But even as the film portrays a kind of inevitability to the tragedies, it critiques that inevitability. It situates individual responsibility in its collective conditions, but holds both choice and fate up to our view by its circular movement. And while the film reveals those who commit acts of violence as responsible for them, it also raises the question of our larger social responsibility.
Before the film even begins, the back story is that Jimmy has killed Ray Harris, the father of Brendan and his brother. Jimmy has then supplied the bereaved family with a monthly check, as if he has some awareness that taking a life wounds the lives it connects to, as if he is trying to make some reparation for his actions, as if money can compensate for a life.
Those same fatherless boys then contribute to Katie’s death—Brendan through his love of Katie and wanting to run away with her, and his brother who feels he is losing Brendan, and their bond has even greater importance in the absence of a father. Because while Brendan’s brother may have inadvertently killed Katie, he wants to keep Brendan with him, wants to mean more to Brendan than Katie ever did.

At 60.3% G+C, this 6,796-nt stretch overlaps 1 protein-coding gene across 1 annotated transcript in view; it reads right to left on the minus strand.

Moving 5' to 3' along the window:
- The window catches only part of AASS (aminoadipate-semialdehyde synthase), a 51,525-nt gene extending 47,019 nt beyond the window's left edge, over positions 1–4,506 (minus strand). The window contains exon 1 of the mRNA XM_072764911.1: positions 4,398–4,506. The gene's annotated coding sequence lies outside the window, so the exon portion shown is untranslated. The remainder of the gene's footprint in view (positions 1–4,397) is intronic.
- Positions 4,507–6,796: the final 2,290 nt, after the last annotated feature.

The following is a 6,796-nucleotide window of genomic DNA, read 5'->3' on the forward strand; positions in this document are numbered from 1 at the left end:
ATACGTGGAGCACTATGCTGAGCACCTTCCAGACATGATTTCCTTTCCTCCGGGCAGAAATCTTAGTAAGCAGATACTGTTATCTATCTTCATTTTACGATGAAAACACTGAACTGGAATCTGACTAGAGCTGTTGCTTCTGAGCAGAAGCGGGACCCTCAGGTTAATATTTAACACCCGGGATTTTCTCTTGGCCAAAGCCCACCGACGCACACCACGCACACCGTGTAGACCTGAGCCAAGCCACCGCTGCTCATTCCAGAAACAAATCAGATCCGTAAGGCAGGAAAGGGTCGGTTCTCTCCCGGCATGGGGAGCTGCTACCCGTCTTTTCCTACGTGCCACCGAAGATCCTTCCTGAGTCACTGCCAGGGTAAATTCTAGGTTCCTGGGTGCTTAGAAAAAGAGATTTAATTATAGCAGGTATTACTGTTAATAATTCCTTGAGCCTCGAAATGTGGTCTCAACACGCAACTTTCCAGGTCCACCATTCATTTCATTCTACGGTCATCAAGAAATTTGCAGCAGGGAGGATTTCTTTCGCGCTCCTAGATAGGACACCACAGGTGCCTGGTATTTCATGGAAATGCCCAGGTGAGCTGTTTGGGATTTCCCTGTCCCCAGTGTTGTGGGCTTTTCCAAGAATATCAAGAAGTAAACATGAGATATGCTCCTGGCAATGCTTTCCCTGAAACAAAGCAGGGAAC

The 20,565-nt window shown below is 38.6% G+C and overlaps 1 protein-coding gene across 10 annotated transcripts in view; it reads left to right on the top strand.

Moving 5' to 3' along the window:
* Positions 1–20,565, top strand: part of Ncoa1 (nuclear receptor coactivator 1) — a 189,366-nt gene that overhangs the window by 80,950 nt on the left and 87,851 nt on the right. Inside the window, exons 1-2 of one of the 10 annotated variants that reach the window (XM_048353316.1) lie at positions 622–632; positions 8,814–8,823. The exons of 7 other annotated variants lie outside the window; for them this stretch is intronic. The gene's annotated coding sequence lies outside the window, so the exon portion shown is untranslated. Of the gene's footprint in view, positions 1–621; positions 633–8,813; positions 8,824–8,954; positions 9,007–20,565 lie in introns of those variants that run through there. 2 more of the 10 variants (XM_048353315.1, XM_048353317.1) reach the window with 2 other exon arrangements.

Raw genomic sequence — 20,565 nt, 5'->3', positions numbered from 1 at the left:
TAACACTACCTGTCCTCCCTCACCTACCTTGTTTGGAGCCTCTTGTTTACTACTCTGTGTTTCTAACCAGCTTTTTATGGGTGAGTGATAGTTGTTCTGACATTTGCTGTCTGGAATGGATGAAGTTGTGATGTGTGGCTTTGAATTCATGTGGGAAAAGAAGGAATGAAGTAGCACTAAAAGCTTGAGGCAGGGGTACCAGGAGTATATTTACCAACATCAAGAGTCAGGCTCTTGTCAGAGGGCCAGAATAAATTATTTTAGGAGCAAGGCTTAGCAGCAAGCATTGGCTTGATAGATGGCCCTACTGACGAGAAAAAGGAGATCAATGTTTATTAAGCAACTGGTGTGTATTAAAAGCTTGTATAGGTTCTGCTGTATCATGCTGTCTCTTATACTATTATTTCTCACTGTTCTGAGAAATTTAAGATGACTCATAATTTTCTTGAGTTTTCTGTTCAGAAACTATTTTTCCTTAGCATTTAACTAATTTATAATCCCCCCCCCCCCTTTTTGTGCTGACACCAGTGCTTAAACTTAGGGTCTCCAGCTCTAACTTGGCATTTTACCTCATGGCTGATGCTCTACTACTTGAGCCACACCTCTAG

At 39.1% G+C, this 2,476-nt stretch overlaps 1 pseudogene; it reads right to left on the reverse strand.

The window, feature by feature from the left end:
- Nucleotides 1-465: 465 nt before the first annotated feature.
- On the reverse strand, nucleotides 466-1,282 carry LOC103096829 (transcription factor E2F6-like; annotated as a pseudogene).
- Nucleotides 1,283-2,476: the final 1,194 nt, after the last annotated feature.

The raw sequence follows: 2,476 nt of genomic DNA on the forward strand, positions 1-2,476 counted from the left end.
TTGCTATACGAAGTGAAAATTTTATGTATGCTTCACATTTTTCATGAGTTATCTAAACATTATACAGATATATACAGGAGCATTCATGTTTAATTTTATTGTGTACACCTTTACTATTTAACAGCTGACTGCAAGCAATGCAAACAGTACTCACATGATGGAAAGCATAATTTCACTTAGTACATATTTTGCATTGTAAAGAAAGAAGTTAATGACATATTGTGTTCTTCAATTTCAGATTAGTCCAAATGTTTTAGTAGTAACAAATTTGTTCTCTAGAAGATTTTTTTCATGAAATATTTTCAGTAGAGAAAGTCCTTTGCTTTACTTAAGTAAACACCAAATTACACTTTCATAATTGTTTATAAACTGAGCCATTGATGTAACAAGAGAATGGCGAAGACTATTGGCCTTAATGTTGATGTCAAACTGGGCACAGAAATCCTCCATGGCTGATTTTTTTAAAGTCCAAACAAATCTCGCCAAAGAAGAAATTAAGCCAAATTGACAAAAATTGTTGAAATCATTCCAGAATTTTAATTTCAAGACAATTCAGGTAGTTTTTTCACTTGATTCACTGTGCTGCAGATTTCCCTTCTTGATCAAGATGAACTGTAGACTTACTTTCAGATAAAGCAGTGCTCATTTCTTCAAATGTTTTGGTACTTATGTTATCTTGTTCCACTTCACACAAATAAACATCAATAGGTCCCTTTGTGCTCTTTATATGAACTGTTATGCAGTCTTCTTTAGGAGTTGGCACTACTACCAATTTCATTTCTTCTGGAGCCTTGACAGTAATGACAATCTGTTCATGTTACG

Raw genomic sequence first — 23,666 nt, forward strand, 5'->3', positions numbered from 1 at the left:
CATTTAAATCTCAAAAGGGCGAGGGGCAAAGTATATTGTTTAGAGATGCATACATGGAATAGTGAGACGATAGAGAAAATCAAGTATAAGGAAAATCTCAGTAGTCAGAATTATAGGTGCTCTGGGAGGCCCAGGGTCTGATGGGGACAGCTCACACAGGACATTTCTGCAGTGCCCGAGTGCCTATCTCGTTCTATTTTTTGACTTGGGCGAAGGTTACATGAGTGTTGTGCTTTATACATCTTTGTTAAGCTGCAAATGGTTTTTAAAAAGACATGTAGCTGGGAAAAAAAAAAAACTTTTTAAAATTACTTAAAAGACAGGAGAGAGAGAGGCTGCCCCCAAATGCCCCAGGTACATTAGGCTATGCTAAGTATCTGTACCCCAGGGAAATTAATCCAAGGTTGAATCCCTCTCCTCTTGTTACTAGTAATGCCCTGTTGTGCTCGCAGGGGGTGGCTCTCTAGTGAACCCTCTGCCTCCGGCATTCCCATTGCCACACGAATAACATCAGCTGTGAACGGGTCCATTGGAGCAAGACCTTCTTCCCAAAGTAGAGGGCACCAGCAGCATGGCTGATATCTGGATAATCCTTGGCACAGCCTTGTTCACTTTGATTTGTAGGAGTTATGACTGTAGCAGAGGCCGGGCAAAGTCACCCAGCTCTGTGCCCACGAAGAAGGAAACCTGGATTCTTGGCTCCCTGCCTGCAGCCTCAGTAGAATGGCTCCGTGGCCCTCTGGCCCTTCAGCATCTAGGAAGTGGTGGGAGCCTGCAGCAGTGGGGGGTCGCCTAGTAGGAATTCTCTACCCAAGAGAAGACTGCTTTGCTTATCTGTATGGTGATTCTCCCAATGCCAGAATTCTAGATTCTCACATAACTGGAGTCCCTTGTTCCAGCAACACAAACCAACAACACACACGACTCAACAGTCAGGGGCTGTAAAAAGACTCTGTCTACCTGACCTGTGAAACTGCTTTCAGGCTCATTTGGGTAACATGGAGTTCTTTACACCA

We humans are at once acted upon and acting. Our responsibility lies at the juncture between the two. What can we do with the conditions that form us? What can we do to transform or change them? How do we accept what cannot be changed?
As the film ends, we see that by murdering Dave, Jimmy has killed another father and may once again try to make up for this with money. And once again, it is clear that money is not enough to make up for Dave’s life. Outside the frame of this film, what will Michael’s life hold without Dave? How will that loss affect him?